Australia Day in Melbourne 2010

Written by Gary on January 27th, 2010

It was such a beautiful Summer day in Melbourne for Australia Day, I just had to go for a walk about and document some of the many activities as well as the great multicultural society that is Melbourne in 2010.

My Canon 1D mark III has not been getting a lot of use since I bought my Micro Four Thirds Panasonic GH-1, so I thought I had better bring it along as well today – with only one lens – my favorite Canon 135mm f/2.0L.

One of the issues that full frame dSLR users attack the Four Thirds and Micro Four Thirds smaller cropped sensor, is that of wider depth of field.

Well, sometimes narrow depth of field is NOT a good thing – you do have to adjust aperture to get the best compromise between background blurring and getting adequate depth of field for your subject.

Here is one good example of this:

portrait 135mm at f/2.0

Note that his nose is not in focus – in general, it is best to have the eyes the sharpest, and depth of field adequately covering the range from ears to tip of nose.

The 135mm at f/2.0 on the Canon 1D Mark III 1.3x crop sensor obviously fails this test for a head and shoulders portrait at some 2-3m distance – I would have been better to use f/2.8 or perhaps f/4.

I would normally have shot this with my Olympus E510 with ZD 50-200mm f/2.8-3.5 lens wide open and I would not have had to worry about not getting the tip of his nose out of focus, but I would still have had beautiful background blurring and bokeh.

Now if only I could get a couple of compact primes for Micro Four Thirds such as a 100mm f/2.0 and a 200mm f/2.8, that would be brilliant! I do find that I like working in the 200-400mm range in 35mm terms at f/3.5, as I can really isolate my subject from the distracting backgrounds and make my subject pop whilst getting enough depth of field.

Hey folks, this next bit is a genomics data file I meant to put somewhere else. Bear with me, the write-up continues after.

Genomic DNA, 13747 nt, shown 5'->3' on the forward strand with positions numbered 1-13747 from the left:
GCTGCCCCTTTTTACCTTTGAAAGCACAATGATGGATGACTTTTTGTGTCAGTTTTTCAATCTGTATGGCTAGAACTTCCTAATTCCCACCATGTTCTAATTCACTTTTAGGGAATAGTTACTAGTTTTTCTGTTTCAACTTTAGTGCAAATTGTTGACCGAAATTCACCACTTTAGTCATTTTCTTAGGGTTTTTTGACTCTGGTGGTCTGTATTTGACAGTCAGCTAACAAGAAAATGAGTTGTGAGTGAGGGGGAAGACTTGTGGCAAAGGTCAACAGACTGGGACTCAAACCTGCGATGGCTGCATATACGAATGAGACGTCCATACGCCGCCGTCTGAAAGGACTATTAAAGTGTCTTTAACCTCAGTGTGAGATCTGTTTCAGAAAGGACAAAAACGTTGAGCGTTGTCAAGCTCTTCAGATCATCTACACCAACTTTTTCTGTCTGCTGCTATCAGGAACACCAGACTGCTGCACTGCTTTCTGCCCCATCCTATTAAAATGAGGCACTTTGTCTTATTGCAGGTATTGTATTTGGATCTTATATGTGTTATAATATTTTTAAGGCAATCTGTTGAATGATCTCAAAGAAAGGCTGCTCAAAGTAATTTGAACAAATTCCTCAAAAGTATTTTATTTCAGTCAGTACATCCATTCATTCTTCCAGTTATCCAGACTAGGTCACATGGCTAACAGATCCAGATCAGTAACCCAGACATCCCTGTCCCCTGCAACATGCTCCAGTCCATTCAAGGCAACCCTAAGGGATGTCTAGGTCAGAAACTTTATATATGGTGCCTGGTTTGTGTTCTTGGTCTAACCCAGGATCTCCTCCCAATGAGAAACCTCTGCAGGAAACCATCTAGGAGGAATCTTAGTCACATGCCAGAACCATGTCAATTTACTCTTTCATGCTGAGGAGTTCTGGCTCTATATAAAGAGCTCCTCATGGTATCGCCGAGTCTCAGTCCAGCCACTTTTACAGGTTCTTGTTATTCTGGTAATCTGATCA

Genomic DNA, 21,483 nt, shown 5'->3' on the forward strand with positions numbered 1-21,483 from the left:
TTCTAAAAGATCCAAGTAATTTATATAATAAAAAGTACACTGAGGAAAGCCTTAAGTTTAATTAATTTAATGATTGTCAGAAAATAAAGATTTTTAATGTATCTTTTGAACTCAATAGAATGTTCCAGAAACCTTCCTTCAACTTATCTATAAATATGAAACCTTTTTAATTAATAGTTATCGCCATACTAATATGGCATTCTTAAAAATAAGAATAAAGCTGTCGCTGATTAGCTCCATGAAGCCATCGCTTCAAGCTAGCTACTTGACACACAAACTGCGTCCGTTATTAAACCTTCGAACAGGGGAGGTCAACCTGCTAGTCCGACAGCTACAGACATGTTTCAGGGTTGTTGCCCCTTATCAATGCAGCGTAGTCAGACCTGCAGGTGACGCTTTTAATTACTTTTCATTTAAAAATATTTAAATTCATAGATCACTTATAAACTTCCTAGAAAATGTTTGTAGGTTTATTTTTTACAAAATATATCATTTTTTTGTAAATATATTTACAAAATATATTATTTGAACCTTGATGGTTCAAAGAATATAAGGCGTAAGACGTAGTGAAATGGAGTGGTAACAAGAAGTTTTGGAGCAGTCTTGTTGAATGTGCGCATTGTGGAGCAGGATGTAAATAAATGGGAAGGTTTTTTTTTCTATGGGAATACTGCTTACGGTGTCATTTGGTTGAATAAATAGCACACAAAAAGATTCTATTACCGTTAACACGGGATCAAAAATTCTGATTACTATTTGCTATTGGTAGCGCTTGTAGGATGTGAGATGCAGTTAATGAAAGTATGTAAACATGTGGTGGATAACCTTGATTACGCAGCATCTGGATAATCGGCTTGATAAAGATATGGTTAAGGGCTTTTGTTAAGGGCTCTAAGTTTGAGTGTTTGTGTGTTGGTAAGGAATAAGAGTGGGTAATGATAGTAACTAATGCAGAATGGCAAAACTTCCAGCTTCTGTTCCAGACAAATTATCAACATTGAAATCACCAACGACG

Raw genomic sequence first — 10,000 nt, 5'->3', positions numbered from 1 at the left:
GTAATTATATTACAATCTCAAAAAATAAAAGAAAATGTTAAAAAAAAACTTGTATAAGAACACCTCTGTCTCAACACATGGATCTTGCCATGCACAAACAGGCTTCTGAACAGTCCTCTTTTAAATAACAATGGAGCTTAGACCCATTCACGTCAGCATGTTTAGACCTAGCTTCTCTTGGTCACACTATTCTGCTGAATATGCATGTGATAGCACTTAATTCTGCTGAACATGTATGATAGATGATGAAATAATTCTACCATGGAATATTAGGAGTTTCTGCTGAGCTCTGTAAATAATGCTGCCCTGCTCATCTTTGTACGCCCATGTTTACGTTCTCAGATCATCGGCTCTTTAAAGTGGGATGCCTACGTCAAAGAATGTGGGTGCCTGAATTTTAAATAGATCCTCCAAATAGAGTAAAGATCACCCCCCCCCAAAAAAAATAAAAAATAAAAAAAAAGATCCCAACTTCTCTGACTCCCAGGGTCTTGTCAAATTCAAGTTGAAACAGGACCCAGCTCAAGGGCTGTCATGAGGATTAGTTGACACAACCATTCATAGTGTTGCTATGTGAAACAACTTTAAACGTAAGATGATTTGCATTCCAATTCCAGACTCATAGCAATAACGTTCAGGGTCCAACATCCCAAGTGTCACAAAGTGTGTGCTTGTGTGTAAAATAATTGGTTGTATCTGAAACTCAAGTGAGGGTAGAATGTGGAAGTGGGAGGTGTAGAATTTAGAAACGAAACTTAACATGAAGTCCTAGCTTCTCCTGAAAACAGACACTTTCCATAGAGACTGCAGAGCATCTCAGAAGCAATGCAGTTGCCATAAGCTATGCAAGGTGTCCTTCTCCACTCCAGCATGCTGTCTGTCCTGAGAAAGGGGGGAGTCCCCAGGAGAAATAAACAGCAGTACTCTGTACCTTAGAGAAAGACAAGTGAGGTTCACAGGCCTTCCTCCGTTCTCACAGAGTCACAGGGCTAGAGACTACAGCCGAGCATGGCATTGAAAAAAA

An example of a 200mm f/3.5 (400mm telephoto reach in 35mm terms) portrait taken with the Olympus E510 from last year is here:

Olympus E510

Now back to Australia Day, and here is a classic street shooters shot with the Panasonic GH-1 and Leica-D 25mm f/1.4 Four Thirds lens with aperture preset to give adequate depth of field and focus range preset to 2m:

don't look now son

This shot could be titled “Don’t look now son – Aussie brazen hussy strutting her stuff“.

I rarely shoot young ladies in the street but couldn’t resist this one as I was in the right place at the right time and the whole scene just begged to be shot with the mother and son in the clean non-distracting background with the light in the perfect position to light the young ladies’ face while casting the perfect diagonal shadow on to the down-looking lad. So many picture elements to consider in the timing of the shot, not to mention ensuring the background window didn’t cut into her body – but in the end a large degree was good luck in that all the elements I wanted to happen, happened at that split second.

This was one of those decisive moment type shots – you had to have your camera ready, preferably pre-focused, or else you will miss it. I think it makes a fantastic statement of multicultural Melbourne on Australia Day, certainly will be one of my favorite shots.

This lady had prepared for Australia Day by using safety pins to turn the Australian flag into a dress – of sorts – but she had fun and really got in with the spirit of the festivities, and although many cultures feel her dress a little inappropriate, I liked the fact she was embracing living in the moment.

Many people live in the past or the future and forget it is only the present they can really change and make the most of, then they wonder why they are unhappy for not having made the most fun out of their lives they could have – happiness is a personal responsibility and we should be tolerant and not too judgmental of others, for we all have to deal with the stresses of living in our own way.

More shots from the day can be seen here.

 

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  2. Brandon says:

    A few of us were there too, unfortunately the large crowds made it almost impossible to meet up, I reckon. And yes, very nice caption to the last image here 😉